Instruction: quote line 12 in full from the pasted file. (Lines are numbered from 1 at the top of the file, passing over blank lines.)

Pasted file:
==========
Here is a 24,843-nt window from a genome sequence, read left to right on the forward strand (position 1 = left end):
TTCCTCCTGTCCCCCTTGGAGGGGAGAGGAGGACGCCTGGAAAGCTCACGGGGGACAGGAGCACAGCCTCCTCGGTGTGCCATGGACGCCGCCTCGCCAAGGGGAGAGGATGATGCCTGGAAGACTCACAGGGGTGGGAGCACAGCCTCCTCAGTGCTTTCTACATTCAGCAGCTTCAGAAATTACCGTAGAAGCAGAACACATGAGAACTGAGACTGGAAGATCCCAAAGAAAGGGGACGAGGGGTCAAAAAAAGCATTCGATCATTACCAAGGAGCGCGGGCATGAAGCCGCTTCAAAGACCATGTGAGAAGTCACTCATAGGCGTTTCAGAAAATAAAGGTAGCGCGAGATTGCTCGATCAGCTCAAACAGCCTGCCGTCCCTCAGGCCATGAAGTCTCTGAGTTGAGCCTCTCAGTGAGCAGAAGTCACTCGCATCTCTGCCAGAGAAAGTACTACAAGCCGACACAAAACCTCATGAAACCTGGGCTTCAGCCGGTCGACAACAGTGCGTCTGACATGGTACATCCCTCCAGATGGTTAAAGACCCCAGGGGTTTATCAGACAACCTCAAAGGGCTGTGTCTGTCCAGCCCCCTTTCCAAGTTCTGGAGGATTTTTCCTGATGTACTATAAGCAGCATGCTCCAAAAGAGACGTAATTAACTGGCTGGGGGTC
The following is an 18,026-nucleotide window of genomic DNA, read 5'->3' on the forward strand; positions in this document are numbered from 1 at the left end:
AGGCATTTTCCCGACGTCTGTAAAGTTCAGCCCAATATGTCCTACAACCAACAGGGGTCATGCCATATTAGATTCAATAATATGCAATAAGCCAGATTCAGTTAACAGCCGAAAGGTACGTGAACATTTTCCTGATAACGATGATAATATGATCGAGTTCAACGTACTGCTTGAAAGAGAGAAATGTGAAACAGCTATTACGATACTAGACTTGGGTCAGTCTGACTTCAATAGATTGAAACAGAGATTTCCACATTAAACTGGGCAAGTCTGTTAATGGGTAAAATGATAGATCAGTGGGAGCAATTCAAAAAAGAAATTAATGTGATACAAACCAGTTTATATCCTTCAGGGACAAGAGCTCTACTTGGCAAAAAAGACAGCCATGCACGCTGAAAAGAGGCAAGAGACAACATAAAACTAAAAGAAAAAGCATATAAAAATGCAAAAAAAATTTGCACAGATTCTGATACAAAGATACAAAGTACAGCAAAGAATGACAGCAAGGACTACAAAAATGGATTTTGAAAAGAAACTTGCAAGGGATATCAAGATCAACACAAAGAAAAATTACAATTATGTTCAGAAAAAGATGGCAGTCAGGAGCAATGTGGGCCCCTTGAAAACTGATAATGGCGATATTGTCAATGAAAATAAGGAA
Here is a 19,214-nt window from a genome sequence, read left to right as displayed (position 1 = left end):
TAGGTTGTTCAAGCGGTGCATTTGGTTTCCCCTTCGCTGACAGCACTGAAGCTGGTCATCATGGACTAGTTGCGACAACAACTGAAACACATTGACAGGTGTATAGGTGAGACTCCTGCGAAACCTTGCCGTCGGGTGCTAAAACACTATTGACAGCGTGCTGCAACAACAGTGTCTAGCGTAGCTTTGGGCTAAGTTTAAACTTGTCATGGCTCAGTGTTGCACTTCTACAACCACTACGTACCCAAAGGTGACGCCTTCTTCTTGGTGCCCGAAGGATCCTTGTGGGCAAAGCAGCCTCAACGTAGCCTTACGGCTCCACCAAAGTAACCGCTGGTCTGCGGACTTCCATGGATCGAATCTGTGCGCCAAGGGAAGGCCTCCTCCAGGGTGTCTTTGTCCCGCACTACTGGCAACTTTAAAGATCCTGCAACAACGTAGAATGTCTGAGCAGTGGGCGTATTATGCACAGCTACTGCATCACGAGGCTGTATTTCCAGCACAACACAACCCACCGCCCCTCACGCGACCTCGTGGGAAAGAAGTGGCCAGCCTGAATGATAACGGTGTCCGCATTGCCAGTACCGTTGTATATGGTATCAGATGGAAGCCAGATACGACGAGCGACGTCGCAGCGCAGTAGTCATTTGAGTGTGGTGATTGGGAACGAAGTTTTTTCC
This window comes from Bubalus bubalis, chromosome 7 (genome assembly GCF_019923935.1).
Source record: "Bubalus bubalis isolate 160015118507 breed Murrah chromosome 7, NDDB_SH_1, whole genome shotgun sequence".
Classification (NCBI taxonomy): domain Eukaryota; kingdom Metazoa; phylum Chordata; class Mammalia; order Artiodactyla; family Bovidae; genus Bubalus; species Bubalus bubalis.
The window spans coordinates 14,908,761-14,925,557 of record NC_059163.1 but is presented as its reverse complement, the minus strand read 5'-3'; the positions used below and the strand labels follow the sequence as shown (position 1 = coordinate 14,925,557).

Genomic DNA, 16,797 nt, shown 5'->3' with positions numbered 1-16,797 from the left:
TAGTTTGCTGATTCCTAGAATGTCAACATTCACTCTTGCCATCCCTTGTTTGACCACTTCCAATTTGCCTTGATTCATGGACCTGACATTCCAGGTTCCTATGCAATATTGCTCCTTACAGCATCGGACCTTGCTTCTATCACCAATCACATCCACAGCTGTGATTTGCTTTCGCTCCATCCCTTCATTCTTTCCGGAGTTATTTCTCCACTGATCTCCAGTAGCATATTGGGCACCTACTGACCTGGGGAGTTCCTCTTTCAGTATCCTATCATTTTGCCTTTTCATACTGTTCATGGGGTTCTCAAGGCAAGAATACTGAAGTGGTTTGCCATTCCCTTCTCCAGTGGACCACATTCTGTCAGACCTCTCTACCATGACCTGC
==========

TAGTTTGCTGATTCCTAGAATGTCAACATTCACTCTTGCCATCCCTTGTTTGACCACTTCCAATTTGCCTTGATTCATGGACCTGACATTCCAGGTTCCTATGCAATATTGCTCCTTACAGCATCGGACCTTGCTTCTATCACCAATCACATCCACAGCTGTGATTTGCTTTCGCTCCATCCCTTCATTCTTTCCGGAGTTATTTCTCCACTGATCTCCAGTAGCATATTGGGCACCTACTGACCTGGGGAGTTCCTCTTTCAGTATCCTATCATTTTGCCTTTTCATACTGTTCATGGGGTTCTCAAGGCAAGAATACTGAAGTGGTTTGCCATTCCCTTCTCCAGTGGACCACATTCTGTCAGACCTCTCTACCATGACCTGC